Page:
Photo: Pudim de Leite
If you have a sweet tooth – you know who you are – than Brazil is going to knock you out. Some foreigners even complain that some of Brazil’s most beloved desserts are just too sweet but no self-respecting sugar addict would ever say such a blasphemous thing, now would they?
Brazilian sweets come in all shapes and sizes and are available everywhere from the streets and beaches to padarias (bakeries) to dessert specialty cafes – you are never far from a sugar coma – and owe a debt to combined influences from Portugal (anything with eggs as the main ingredient!) to West Africa (certain pastries and the like).
Here’s how to get your sugar high in Brazil!
Photo: Peter Merholz
It may be frigid across most of the northern hemisphere, but it’s always ice cream weather in Colombia – which could explain why the locals are always hungry for ice cream. It’s possible to find delicious dairy treats on just about any street corner, though if you’re looking for something extra-special, you may want to check out one of Colombia’s several excellent chains. Rest assured, though, it’s almost impossible to go wrong with ice cream here.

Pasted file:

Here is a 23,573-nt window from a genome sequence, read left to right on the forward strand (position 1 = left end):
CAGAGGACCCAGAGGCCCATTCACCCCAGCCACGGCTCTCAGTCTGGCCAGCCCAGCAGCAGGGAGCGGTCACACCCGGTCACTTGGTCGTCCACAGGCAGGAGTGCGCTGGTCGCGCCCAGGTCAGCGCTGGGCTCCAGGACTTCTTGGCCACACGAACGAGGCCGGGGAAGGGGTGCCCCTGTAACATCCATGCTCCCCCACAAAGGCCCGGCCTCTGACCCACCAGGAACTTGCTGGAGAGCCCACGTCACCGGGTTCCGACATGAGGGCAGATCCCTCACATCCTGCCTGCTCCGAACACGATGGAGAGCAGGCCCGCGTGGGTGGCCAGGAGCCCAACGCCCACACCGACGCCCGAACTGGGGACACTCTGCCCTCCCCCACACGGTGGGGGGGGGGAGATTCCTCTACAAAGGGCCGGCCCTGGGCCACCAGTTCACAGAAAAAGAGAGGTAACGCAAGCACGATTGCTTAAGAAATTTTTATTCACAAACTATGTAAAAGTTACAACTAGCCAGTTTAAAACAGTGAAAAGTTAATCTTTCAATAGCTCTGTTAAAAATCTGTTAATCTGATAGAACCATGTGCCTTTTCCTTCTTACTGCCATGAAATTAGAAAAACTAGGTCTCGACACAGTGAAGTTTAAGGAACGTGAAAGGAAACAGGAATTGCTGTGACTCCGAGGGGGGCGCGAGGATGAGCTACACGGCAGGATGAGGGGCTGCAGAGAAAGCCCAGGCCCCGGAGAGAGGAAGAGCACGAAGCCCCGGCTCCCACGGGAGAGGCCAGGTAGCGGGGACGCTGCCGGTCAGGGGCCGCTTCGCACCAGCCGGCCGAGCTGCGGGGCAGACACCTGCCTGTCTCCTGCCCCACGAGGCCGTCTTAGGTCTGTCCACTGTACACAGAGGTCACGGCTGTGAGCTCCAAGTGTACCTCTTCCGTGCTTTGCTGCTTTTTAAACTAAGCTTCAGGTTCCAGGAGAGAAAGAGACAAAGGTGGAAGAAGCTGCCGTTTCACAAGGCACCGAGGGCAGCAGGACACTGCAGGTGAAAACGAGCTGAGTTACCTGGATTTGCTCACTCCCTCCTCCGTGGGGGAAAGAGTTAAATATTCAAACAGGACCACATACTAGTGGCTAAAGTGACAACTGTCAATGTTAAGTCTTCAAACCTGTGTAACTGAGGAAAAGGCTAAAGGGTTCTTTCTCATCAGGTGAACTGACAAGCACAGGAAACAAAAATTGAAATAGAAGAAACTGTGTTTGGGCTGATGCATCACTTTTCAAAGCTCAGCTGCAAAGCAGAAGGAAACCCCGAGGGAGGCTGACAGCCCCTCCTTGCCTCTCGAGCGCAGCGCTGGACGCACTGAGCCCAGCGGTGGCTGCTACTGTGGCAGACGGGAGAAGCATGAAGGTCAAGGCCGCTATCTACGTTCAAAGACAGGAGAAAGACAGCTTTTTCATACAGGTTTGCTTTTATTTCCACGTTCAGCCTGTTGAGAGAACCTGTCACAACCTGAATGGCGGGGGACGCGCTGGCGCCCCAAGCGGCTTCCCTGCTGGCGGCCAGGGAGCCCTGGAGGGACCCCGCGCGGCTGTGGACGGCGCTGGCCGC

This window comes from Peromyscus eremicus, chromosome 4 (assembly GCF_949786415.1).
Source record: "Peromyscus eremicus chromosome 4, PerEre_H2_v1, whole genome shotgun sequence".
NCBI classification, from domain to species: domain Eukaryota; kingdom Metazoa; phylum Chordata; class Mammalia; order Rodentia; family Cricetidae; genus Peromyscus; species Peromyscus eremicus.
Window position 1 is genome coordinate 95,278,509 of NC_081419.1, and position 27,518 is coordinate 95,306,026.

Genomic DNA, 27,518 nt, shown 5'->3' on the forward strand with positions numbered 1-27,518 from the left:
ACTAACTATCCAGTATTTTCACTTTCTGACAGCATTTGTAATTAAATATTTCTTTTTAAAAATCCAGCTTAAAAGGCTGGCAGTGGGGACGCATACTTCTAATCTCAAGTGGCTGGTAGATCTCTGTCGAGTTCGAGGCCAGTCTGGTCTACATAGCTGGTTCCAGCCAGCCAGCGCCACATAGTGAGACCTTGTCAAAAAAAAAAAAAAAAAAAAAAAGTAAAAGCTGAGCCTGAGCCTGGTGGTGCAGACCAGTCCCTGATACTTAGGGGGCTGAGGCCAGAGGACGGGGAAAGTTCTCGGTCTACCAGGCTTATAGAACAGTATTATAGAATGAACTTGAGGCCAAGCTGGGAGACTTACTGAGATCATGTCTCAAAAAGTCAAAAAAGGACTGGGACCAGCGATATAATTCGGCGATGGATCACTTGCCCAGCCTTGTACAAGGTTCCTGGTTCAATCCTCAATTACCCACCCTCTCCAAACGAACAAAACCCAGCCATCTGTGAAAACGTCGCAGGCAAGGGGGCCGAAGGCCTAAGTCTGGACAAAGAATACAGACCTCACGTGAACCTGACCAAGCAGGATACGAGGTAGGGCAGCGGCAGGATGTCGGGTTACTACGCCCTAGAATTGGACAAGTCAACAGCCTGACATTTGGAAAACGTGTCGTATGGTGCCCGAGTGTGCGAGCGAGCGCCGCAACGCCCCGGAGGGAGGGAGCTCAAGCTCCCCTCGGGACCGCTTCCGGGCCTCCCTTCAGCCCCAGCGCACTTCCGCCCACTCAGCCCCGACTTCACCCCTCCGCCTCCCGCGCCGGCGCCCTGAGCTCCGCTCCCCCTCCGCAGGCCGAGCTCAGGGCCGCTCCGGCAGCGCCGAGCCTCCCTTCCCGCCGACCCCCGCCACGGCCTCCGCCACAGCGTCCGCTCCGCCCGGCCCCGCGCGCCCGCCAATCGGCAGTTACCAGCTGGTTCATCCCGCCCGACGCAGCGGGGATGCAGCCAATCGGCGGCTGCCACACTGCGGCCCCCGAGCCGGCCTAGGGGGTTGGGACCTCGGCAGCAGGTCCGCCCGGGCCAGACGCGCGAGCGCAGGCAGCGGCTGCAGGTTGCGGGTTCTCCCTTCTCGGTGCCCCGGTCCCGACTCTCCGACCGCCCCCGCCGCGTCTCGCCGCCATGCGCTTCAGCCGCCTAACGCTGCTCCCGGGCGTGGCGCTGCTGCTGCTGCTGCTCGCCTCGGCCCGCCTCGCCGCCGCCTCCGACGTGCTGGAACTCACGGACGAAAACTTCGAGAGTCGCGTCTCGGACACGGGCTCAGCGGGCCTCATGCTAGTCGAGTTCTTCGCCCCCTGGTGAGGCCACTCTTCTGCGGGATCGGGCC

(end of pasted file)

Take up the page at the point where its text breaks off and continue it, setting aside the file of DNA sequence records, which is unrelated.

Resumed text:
Visitors to Argentina may notice that the country has something of a sweet tooth: Heladerías (ice cream shops) can be found on nearly every street corner in Buenos Aires, and most of the coffee for sale in supermarkets comes with sugar already added to the grounds. But no sweet treat is as popular or ubiquitous as dulce de leche, a caramelly concoction used as a spread for bread, as a filler for cookies and cakes, and as a flavor and add-on for ice cream.
Photo: Maurizio Costanzo
From alcohol to ice cream, the exotic fruits of Ecuador are commonly enjoyed every day as part of Ecuador’s rich gastronomic culture. Residents often do not think twice about them, but the fruits of Ecuador are one of the first things visitors notice as dozens and dozens of exotic fruits, many never before seen by tourists, are utilized in many different ways. But two of the most common preparations are juice and ice cream.
Photo: Lance Brashear
She points to a caramel colored treat: “This is ‘caca de perro.”
Yes, you heard her correctly… dog poop. It is a common site in downtown Quito where many ladies will try to sell it to you. Just get past the name and give it a try. These kernels of corn cooked with panela (unrefined sugar) and a few other ingredients like chocolate and vanilla extract, are one of Quito’s most famous candies.